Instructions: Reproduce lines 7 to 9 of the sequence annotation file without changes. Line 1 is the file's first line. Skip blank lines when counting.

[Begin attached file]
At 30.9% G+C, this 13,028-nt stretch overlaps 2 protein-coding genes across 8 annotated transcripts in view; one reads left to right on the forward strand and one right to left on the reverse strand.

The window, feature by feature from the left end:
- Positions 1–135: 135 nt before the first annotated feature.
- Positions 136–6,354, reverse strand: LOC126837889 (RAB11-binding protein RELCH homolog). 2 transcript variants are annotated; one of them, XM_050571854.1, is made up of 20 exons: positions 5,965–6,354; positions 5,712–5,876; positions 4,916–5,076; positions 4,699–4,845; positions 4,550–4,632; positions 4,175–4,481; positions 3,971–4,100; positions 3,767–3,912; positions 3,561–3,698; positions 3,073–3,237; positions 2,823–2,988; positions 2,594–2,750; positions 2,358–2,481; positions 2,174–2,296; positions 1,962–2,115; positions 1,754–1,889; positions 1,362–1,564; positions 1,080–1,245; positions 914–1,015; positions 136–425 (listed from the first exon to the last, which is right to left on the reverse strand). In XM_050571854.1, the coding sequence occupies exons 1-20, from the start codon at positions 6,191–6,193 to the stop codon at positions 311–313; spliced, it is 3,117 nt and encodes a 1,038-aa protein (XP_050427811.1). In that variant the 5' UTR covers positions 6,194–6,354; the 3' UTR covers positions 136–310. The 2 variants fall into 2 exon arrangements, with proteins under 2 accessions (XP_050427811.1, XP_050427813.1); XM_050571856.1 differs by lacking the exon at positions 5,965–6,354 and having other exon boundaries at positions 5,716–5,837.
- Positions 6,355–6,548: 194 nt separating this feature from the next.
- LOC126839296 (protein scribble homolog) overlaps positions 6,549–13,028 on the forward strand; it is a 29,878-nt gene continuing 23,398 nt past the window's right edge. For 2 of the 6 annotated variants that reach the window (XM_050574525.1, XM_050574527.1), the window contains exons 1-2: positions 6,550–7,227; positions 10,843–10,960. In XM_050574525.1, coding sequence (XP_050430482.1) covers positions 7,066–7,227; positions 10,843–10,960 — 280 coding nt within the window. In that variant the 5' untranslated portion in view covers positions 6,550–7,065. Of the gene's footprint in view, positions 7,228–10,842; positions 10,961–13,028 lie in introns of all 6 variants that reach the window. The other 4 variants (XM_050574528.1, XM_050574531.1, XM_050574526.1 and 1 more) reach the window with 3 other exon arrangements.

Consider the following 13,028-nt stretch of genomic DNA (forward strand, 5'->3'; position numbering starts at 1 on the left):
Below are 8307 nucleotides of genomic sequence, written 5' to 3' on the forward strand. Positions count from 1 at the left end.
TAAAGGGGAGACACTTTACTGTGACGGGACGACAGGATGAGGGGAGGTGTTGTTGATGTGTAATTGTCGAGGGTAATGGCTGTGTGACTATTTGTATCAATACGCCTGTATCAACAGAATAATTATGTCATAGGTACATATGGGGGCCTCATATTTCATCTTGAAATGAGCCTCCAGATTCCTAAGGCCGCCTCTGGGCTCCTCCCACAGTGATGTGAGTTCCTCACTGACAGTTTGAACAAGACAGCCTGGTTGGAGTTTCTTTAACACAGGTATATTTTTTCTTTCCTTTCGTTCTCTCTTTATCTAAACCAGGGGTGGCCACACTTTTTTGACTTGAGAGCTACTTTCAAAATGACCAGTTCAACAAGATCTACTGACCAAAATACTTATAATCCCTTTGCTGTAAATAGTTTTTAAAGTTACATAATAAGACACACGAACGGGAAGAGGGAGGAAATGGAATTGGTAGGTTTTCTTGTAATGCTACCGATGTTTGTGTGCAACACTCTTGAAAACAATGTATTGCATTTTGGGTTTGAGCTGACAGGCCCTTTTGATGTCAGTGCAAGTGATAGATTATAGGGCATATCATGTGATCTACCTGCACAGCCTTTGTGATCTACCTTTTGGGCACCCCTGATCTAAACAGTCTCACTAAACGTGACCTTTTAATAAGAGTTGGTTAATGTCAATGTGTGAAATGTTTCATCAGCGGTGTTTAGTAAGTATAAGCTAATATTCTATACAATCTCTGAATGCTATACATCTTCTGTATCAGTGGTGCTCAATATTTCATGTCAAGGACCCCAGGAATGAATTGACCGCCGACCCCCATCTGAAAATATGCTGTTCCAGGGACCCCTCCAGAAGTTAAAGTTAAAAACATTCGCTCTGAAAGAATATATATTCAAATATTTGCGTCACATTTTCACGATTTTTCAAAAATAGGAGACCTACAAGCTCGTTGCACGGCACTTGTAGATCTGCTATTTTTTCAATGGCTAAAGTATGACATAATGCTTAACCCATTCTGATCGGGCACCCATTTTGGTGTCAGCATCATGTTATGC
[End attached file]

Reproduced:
Consider the following 13,028-nt stretch of genomic DNA (forward strand, 5'->3'; position numbering starts at 1 on the left):
Below are 8307 nucleotides of genomic sequence, written 5' to 3' on the forward strand. Positions count from 1 at the left end.
TAAAGGGGAGACACTTTACTGTGACGGGACGACAGGATGAGGGGAGGTGTTGTTGATGTGTAATTGTCGAGGGTAATGGCTGTGTGACTATTTGTATCAATACGCCTGTATCAACAGAATAATTATGTCATAGGTACATATGGGGGCCTCATATTTCATCTTGAAATGAGCCTCCAGATTCCTAAGGCCGCCTCTGGGCTCCTCCCACAGTGATGTGAGTTCCTCACTGACAGTTTGAACAAGACAGCCTGGTTGGAGTTTCTTTAACACAGGTATATTTTTTCTTTCCTTTCGTTCTCTCTTTATCTAAACCAGGGGTGGCCACACTTTTTTGACTTGAGAGCTACTTTCAAAATGACCAGTTCAACAAGATCTACTGACCAAAATACTTATAATCCCTTTGCTGTAAATAGTTTTTAAAGTTACATAATAAGACACACGAACGGGAAGAGGGAGGAAATGGAATTGGTAGGTTTTCTTGTAATGCTACCGATGTTTGTGTGCAACACTCTTGAAAACAATGTATTGCATTTTGGGTTTGAGCTGACAGGCCCTTTTGATGTCAGTGCAAGTGATAGATTATAGGGCATATCATGTGATCTACCTGCACAGCCTTTGTGATCTACCTTTTGGGCACCCCTGATCTAAACAGTCTCACTAAACGTGACCTTTTAATAAGAGTTGGTTAATGTCAATGTGTGAAATGTTTCATCAGCGGTGTTTAGTAAGTATAAGCTAATATTCTATACAATCTCTGAATGCTATACATCTTCTGTATCAGTGGTGCTCAATATTTCATGTCAAGGACCCCAGGAATGAATTGACCGCCGACCCCCATCTGAAAATATGCTGTTCCAGGGACCCCTCCAGAAGTTAAAGTTAAAAACATTCGCTCTGAAAGAATATATATTCAAATATTTGCGTCACATTTTCACGATTTTTCAAAAATAGGAGACCTACAAGCTCGTTGCACGGCACTTGTAGATCTGCTATTTTTTCAATGGCTAAAGTATGACATAATGCTTAACCCATTCTGATCGGGCACCCATTTTGGTGTCAGCATCATGTTATGC